|Waste from Electrical and Electronic Equipment
Stephen Hesford (Wirral, West): Would I be correct in thinking that the Conservative party's position on recycling waste glass is that it should not take place unless and until a cost-benefit analysis has been carried out?
Mr. Hammond: I am not sure that the hon. Gentleman is correct to put the point in quite that way, but costs and benefits are important. I simply said that I suspect that the act of delivering glass to the recycling point by car means that no net environmental benefit will be produced. Obviously, such issues are complex.
There is also a finite amount of financial resources available to deal with recycling and environmental problems. Many of the people who promote so-called environmental solutions sometimes do not want to talk about the financial costs and benefits. Given that we have a finite amount of wealth that we are prepared to devote to improving the environment, I would like a more rigorous approach in which we say, ''Let us use the money that is available. Let us take the hit that we are prepared to take in the most beneficial way so that we achieve the largest possible environmental benefit for every pound spent.''
Will the Minister clarify a point that he touched on during questions in relation to where producer responsibility commences? If I have correctly interpreted what he said, there will be a mandatory requirement for producers to be responsible for the costs from a central collection point and member states will be able to impose costs on producers further upstream—the cost of local authority collection, for example. If that is so, will the Minister define ''central collection point''?
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Clearly, there will be a significant difference in the burden of cost imposed on producers depending on whether the central collection point is the local recycling centre in each community or the regional centre to which local authorities deliver their waste. Or does it mean the designated receiving centre for each producer, where the designated agent will deliver the waste for which the producer is responsible?
If local authorities are to play a constructive role in the process, does the Minister accept that the capacity of local authority contractors will need to be significantly increased to handle and process the amount of waste?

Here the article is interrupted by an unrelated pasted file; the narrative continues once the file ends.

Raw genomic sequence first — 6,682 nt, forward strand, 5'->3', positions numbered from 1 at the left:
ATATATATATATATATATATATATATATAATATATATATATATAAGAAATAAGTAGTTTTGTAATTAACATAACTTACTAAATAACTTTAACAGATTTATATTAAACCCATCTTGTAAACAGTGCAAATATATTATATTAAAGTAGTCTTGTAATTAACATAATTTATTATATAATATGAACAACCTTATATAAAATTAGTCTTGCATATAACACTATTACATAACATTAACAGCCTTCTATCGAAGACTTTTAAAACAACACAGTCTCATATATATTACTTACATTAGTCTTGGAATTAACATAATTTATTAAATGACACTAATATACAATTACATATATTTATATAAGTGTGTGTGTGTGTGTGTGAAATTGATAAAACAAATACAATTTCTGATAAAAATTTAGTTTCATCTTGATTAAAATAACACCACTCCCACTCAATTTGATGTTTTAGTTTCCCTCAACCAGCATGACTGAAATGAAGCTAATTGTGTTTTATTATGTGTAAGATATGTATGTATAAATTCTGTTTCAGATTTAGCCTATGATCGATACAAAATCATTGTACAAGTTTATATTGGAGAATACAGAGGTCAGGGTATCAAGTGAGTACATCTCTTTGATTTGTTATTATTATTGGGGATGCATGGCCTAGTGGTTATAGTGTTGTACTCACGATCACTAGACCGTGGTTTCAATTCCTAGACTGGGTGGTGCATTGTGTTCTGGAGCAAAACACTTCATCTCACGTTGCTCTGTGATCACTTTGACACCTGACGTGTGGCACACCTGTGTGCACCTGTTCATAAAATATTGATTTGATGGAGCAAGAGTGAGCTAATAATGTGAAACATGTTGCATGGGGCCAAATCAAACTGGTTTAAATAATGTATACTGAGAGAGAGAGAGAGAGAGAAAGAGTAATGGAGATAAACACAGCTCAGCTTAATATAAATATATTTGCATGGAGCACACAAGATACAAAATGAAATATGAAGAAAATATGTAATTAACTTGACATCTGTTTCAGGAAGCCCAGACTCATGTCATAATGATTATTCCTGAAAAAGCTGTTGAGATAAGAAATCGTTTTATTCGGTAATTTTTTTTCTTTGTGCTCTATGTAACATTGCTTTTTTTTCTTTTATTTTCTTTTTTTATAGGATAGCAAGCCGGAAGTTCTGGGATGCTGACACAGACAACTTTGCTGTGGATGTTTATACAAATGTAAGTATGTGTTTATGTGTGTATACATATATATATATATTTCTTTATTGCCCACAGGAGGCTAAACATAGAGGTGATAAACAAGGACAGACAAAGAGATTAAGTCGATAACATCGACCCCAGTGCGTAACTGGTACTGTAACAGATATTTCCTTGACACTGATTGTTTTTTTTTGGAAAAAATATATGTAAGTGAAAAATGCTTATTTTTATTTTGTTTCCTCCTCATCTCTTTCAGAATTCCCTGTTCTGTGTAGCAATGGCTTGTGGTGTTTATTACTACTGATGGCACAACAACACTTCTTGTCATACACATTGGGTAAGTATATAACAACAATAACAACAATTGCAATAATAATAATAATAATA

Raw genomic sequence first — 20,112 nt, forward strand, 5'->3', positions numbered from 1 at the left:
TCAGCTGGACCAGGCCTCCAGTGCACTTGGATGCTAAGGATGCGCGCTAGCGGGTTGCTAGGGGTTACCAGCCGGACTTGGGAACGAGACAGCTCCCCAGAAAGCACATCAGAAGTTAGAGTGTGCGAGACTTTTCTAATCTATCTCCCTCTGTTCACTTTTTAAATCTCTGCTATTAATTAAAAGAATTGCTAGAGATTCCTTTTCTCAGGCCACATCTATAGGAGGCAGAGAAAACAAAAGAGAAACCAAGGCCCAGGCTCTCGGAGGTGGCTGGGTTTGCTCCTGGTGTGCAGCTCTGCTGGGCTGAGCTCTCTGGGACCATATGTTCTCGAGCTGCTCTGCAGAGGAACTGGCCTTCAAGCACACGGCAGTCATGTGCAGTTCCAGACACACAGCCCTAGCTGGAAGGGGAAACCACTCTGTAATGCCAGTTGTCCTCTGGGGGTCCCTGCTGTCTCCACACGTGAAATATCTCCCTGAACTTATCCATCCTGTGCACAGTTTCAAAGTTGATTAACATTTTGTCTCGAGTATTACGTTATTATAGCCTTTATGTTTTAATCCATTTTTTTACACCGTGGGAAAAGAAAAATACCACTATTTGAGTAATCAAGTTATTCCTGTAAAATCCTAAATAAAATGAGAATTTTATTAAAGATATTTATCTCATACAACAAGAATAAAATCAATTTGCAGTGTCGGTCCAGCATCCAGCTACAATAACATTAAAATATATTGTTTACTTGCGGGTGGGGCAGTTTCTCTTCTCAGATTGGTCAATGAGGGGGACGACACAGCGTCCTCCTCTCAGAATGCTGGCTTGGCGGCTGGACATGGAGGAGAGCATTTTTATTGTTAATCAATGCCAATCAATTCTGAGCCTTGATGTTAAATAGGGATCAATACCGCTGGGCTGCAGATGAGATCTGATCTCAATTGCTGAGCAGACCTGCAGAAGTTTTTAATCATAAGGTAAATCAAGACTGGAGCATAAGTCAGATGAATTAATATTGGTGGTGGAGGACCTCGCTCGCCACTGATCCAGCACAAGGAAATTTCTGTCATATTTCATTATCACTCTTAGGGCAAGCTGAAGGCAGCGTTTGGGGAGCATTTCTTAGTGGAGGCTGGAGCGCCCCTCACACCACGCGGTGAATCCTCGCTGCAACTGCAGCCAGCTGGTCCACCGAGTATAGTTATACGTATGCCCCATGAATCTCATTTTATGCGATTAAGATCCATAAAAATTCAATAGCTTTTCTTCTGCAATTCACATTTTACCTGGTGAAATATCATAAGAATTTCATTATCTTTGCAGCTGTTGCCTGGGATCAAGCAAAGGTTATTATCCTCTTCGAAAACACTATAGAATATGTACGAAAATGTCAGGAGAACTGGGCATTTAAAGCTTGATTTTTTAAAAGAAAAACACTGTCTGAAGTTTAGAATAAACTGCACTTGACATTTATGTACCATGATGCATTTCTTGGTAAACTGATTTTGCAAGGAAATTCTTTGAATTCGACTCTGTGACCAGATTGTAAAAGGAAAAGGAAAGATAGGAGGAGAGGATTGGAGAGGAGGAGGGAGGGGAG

Can the Minister confirm that the Government are seeking a minimally bureaucratic system, and that we will not get into the same red tape nightmare that we have with packaging waste and the producer responsibility note system, in which the cost of the effort of doing the thing almost certainly outweighs the benefit delivered? Or will the Minister opt for a market-oriented situation in which we have the minimum amount of bureaucratic involvement to meet the end objective? Does he recognise that there is not a single electronic and electrical equipment industry, but that different subsectors of the industry that make different products face many different situations? It would be inappropriate to allow a single regime to apply across the board.
I hope that the Minister can reassure the Committee that the directive will have sufficient scope for different interpretations and regimes to be imposed on different parts of the industry, as appropriate to the situation in the United Kingdom. Will he assure us that the Government intend to recognise the wide range of goods covered by the directive and the wide range of collection and recovery mechanisms that will be appropriate?
I asked the Minister about the Greek and Irish derogation. He was not able to answer at the time, but inspiration might have arrived by the time that he responds to the debate.
I anticipate that the Minister will say something about the UK's state of readiness to deal with the directive. We already reprocess a substantial amount of electrical and electronic equipment waste, but if the directive is to have a positive effect, the amount should increase. The Minister says that the situation is not like the fridges fiasco because we have reprocessing capability. It would be good to have an assurance of that on the record, if only so that I can wave it at him when, and if, a polychlorinated biphenyl—PCB—mountain arrives in my, or anyone else's, constituency.